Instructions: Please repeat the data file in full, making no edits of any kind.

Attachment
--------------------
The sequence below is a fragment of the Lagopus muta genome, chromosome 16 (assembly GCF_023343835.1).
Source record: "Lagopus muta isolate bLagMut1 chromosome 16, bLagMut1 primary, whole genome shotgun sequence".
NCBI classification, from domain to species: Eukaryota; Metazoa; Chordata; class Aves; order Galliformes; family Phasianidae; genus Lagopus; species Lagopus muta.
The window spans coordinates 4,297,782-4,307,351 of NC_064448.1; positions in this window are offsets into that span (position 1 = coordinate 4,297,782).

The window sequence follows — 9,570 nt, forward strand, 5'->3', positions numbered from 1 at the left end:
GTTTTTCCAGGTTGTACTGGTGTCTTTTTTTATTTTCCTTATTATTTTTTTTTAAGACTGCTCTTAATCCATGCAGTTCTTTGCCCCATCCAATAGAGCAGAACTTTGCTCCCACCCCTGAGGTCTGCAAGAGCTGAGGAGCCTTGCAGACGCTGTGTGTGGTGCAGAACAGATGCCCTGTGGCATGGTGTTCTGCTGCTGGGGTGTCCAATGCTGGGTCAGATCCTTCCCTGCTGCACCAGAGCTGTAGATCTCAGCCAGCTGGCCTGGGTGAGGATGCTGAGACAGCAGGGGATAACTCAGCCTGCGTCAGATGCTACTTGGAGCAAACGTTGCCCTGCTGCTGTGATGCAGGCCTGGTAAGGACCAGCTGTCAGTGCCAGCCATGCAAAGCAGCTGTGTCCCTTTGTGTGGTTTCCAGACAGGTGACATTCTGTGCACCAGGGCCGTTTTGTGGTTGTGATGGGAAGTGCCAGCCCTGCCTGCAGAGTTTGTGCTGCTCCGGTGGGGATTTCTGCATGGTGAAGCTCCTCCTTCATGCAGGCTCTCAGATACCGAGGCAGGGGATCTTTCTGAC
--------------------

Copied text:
The sequence below is a fragment of the Lagopus muta genome, chromosome 16 (assembly GCF_023343835.1).
Source record: "Lagopus muta isolate bLagMut1 chromosome 16, bLagMut1 primary, whole genome shotgun sequence".
NCBI classification, from domain to species: Eukaryota; Metazoa; Chordata; class Aves; order Galliformes; family Phasianidae; genus Lagopus; species Lagopus muta.
The window spans coordinates 4,297,782-4,307,351 of NC_064448.1; positions in this window are offsets into that span (position 1 = coordinate 4,297,782).

The window sequence follows — 9,570 nt, forward strand, 5'->3', positions numbered from 1 at the left end:
GTTTTTCCAGGTTGTACTGGTGTCTTTTTTTATTTTCCTTATTATTTTTTTTTAAGACTGCTCTTAATCCATGCAGTTCTTTGCCCCATCCAATAGAGCAGAACTTTGCTCCCACCCCTGAGGTCTGCAAGAGCTGAGGAGCCTTGCAGACGCTGTGTGTGGTGCAGAACAGATGCCCTGTGGCATGGTGTTCTGCTGCTGGGGTGTCCAATGCTGGGTCAGATCCTTCCCTGCTGCACCAGAGCTGTAGATCTCAGCCAGCTGGCCTGGGTGAGGATGCTGAGACAGCAGGGGATAACTCAGCCTGCGTCAGATGCTACTTGGAGCAAACGTTGCCCTGCTGCTGTGATGCAGGCCTGGTAAGGACCAGCTGTCAGTGCCAGCCATGCAAAGCAGCTGTGTCCCTTTGTGTGGTTTCCAGACAGGTGACATTCTGTGCACCAGGGCCGTTTTGTGGTTGTGATGGGAAGTGCCAGCCCTGCCTGCAGAGTTTGTGCTGCTCCGGTGGGGATTTCTGCATGGTGAAGCTCCTCCTTCATGCAGGCTCTCAGATACCGAGGCAGGGGATCTTTCTGAC